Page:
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  • mkdexter
    replied
    I'm not sure what people will expect. Most people will show as a member of one or two, maybe three populations. The results won't be like DNA Tribes with tons listed - but they won't be like 23andMe either, with only three choices. Its a good middle of the road compared to other tests. I would expect they are going to be a bar chart and pie chart of the percentages and their population names (like the example I mentioned already).

    It would be interesting to see everyone's results on a thread here once the results are out.

    Leave a comment:


  • dawer
    replied
    FF is sounding real good then, I may still wait a couple of months before ordering to see how satisfied people are with their results.

    Leave a comment:


  • mkdexter
    replied
    Yes that is an example one might see.

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  • dawer
    replied
    Originally posted by mkdexter View Post
    Family Finder will provide something like:
    73.50% Western European +/- 6.54%
    26.50% European +/- 6.54%

    FF could also show a single group like "Basque" as well. FF (its Population Finder portion) is a little better than a simple 100% European that 23andMe would show.
    .
    Is that so? That definitely sounds like what i'm looking for

    Leave a comment:


  • westpa
    replied
    I've tested at FTDNA (family finder) and 23andMe. While 23andMe's Ancestry Painting is very basic, as someone else mentioned (Euro, African, Asian), there are ways of using the raw data from 23andMe that can be more informative. You can send them to Dr. McDonald, who will give you a more detailed breakdown (% Euro, African, Amerind, Oceania, S. Asia, Mideast, E. Asia). And there are others doing similar analysis.

    I would assume that it won't be long until there are folks doing more detailed biogeographical analysis with the FF raw data, but at this point I am not aware of any. So if you've already tested your haplogroups, then perhaps 23andMe is partially redundant (and more expensive). For less, you could order FF and wait for Population Finder (hopefully coming soon) and other outside raw data tools to be developed. My two cents...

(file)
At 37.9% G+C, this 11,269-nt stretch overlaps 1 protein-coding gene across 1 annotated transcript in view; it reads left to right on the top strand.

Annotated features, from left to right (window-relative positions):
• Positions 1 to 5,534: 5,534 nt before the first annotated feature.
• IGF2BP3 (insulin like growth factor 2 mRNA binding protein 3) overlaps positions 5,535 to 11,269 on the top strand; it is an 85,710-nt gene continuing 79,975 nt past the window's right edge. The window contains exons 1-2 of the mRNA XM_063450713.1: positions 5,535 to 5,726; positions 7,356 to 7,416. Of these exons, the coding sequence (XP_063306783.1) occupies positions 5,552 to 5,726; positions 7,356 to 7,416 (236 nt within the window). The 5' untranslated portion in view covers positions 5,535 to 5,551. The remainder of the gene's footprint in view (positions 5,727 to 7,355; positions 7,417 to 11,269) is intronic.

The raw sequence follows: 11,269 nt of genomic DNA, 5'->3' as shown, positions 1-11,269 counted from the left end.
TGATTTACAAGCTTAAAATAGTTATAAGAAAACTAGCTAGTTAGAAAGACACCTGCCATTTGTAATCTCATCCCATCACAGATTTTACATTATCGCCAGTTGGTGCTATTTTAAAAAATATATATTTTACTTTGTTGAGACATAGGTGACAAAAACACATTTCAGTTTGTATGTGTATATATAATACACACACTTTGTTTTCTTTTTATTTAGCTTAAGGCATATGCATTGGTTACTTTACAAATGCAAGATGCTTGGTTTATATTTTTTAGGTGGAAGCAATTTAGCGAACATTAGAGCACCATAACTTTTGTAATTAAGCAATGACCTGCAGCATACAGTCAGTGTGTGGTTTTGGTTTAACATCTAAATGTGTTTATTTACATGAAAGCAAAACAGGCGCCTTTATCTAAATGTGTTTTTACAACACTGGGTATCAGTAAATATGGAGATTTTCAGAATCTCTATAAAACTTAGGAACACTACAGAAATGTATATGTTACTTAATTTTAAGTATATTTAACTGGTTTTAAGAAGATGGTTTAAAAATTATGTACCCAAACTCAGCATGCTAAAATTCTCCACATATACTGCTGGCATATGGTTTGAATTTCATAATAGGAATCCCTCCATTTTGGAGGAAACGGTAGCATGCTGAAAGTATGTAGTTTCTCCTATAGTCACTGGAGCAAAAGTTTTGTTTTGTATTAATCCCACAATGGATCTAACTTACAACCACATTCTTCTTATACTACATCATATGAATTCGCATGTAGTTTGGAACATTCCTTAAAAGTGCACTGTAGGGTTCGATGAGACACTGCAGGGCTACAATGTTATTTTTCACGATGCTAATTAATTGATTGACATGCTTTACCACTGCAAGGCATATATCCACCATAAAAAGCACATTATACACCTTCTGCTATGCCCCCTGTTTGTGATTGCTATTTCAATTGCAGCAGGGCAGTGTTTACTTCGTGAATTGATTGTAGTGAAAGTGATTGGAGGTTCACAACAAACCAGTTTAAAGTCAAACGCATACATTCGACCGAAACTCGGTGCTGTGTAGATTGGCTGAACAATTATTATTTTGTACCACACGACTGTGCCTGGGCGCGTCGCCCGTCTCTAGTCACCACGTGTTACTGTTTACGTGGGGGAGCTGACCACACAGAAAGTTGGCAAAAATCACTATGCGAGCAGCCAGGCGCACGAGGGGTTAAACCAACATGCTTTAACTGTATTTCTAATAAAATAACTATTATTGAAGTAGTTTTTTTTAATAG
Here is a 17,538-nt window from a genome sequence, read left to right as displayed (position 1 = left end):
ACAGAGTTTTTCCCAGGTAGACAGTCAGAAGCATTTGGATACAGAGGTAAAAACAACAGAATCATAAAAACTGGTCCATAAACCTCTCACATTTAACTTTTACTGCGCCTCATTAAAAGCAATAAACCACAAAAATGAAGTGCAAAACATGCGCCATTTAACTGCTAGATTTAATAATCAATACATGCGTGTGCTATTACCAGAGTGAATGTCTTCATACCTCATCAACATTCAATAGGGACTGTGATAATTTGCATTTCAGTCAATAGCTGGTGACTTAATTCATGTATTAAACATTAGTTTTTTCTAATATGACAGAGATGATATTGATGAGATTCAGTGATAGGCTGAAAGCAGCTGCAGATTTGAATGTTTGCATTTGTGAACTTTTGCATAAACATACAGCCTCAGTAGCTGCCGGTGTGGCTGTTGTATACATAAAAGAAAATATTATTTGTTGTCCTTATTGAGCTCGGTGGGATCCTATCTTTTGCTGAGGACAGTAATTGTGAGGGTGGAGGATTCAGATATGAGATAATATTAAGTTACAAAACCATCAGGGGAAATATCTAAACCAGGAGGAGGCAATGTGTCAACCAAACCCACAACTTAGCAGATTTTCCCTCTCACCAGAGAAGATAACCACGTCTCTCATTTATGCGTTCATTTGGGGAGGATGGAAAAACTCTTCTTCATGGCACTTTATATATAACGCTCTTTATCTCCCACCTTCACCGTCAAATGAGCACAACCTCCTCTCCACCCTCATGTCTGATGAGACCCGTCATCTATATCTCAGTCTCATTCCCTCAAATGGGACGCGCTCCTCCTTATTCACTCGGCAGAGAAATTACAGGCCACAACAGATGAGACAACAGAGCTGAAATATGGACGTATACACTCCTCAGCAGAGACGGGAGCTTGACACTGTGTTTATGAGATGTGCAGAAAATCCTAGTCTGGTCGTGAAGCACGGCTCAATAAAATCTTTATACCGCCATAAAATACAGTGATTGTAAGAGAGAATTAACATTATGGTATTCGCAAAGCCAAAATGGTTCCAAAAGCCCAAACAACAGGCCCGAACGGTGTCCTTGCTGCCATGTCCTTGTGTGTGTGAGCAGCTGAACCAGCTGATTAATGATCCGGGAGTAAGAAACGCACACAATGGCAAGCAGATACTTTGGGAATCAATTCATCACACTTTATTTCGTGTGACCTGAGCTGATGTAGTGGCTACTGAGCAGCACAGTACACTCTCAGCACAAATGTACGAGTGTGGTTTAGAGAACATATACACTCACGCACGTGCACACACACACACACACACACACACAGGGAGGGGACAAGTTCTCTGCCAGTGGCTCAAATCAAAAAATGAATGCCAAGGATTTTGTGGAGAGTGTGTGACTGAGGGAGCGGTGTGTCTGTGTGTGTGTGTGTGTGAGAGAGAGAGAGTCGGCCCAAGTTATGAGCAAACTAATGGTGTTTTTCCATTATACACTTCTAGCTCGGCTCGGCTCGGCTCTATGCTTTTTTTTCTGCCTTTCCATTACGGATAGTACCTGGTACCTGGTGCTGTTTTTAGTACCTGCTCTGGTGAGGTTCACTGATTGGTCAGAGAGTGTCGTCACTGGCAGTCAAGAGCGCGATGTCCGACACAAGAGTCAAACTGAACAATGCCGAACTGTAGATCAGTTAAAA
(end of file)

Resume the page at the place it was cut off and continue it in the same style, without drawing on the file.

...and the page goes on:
Leave a comment:


  • mkdexter
    replied
    http://strbase.org/index.php

    http://www.cstl.nist.gov/strbase/index.htm (see lab resources and tools / population data / for omnipop)

    =

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  • rainbow
    replied
    Originally posted by mkdexter View Post
    How did ENSFI and OMNIPOP compare to DNA Tribes? I ran my STRs (taken from some paternity/siblingship testing) thru ENSFI and Omnipop but never paid for the full DNATribes test so I am curious to know how the two compared to DNATribes.

    ,
    There is also a Canadian database to compare to (or is that ENSFI?).

    I think my non-DNA Tribes top matches (Omnipop or ENSFI) were to Portugal, and to Estonia.

    Several years ago, when I had just 13 STR markers, I was told that 4 of my alleles were very Native American.

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  • rainbow
    replied
    Oops. I made an error in my post above. TribeScores in parentheses would read (0.18), not (18.1).
    Last edited by rainbow; 11th September 2010, 12:38 AM.

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  • rainbow
    replied
    DNA Tribes doesn't give percentages. They will list your Match Likelihood Index, such as "(18.0) 348.21 Sweden". The numbers in parentheses are called TribeScores. (18.0) means that your overall STR profile, found in Sweden, is higher than 18% of that population. If you have (45.7) with Netherlands, that means your STR is more common in the Netherlands. But the MLI takes precedence over the TS.

    If you email DNA Tribes asking specific questions about your results, they will answer you. In my case I was told that my STR profile was consistent with 1/8 to 1/4 Native American ancestry. Another way it was worded, later on, was that 1/8 Native American ancestry cannot be excluded.

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  • mkdexter
    replied
    Originally posted by rainbow View Post
    I tested with AncestryByDNA, and DNA Tribes, and 23andme.